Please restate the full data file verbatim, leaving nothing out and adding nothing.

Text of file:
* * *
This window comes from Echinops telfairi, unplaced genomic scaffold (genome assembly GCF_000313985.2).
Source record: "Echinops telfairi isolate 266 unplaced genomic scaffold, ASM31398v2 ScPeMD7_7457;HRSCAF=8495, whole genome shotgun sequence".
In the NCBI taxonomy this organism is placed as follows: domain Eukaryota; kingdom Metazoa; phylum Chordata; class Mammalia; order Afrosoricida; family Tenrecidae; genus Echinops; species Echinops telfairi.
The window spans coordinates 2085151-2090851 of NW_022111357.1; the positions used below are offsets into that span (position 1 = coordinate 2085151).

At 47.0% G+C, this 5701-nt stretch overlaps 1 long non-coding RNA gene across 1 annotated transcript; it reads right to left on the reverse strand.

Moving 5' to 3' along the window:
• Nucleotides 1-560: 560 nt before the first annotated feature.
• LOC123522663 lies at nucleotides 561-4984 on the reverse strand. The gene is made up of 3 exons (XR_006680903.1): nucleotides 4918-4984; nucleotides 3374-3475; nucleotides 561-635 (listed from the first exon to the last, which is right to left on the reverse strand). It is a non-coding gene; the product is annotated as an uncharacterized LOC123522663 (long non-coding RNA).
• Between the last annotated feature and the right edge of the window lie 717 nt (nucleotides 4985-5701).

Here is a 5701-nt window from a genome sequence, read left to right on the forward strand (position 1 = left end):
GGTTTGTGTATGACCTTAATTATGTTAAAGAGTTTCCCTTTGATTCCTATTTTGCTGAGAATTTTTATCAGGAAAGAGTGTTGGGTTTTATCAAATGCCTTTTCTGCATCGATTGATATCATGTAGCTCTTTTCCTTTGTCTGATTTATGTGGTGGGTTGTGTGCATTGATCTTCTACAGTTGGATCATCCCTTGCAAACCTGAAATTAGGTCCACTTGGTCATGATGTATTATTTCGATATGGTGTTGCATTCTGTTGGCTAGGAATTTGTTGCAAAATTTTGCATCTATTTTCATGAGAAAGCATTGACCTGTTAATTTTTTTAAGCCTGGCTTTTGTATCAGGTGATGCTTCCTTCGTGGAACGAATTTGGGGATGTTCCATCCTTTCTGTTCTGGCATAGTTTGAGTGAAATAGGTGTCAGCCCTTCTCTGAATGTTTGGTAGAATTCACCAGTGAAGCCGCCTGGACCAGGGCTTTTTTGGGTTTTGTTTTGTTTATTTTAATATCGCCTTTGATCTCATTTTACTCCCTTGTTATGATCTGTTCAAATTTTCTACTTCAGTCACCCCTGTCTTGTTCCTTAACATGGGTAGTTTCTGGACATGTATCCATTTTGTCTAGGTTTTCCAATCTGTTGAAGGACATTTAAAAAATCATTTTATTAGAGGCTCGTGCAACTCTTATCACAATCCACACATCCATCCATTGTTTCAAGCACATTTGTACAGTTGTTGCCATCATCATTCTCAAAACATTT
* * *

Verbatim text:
This window comes from Echinops telfairi, unplaced genomic scaffold (genome assembly GCF_000313985.2).
Source record: "Echinops telfairi isolate 266 unplaced genomic scaffold, ASM31398v2 ScPeMD7_7457;HRSCAF=8495, whole genome shotgun sequence".
In the NCBI taxonomy this organism is placed as follows: domain Eukaryota; kingdom Metazoa; phylum Chordata; class Mammalia; order Afrosoricida; family Tenrecidae; genus Echinops; species Echinops telfairi.
The window spans coordinates 2085151-2090851 of NW_022111357.1; the positions used below are offsets into that span (position 1 = coordinate 2085151).

At 47.0% G+C, this 5701-nt stretch overlaps 1 long non-coding RNA gene across 1 annotated transcript; it reads right to left on the reverse strand.

Moving 5' to 3' along the window:
• Nucleotides 1-560: 560 nt before the first annotated feature.
• LOC123522663 lies at nucleotides 561-4984 on the reverse strand. The gene is made up of 3 exons (XR_006680903.1): nucleotides 4918-4984; nucleotides 3374-3475; nucleotides 561-635 (listed from the first exon to the last, which is right to left on the reverse strand). It is a non-coding gene; the product is annotated as an uncharacterized LOC123522663 (long non-coding RNA).
• Between the last annotated feature and the right edge of the window lie 717 nt (nucleotides 4985-5701).

Here is a 5701-nt window from a genome sequence, read left to right on the forward strand (position 1 = left end):
GGTTTGTGTATGACCTTAATTATGTTAAAGAGTTTCCCTTTGATTCCTATTTTGCTGAGAATTTTTATCAGGAAAGAGTGTTGGGTTTTATCAAATGCCTTTTCTGCATCGATTGATATCATGTAGCTCTTTTCCTTTGTCTGATTTATGTGGTGGGTTGTGTGCATTGATCTTCTACAGTTGGATCATCCCTTGCAAACCTGAAATTAGGTCCACTTGGTCATGATGTATTATTTCGATATGGTGTTGCATTCTGTTGGCTAGGAATTTGTTGCAAAATTTTGCATCTATTTTCATGAGAAAGCATTGACCTGTTAATTTTTTTAAGCCTGGCTTTTGTATCAGGTGATGCTTCCTTCGTGGAACGAATTTGGGGATGTTCCATCCTTTCTGTTCTGGCATAGTTTGAGTGAAATAGGTGTCAGCCCTTCTCTGAATGTTTGGTAGAATTCACCAGTGAAGCCGCCTGGACCAGGGCTTTTTTGGGTTTTGTTTTGTTTATTTTAATATCGCCTTTGATCTCATTTTACTCCCTTGTTATGATCTGTTCAAATTTTCTACTTCAGTCACCCCTGTCTTGTTCCTTAACATGGGTAGTTTCTGGACATGTATCCATTTTGTCTAGGTTTTCCAATCTGTTGAAGGACATTTAAAAAATCATTTTATTAGAGGCTCGTGCAACTCTTATCACAATCCACACATCCATCCATTGTTTCAAGCACATTTGTACAGTTGTTGCCATCATCATTCTCAAAACATTT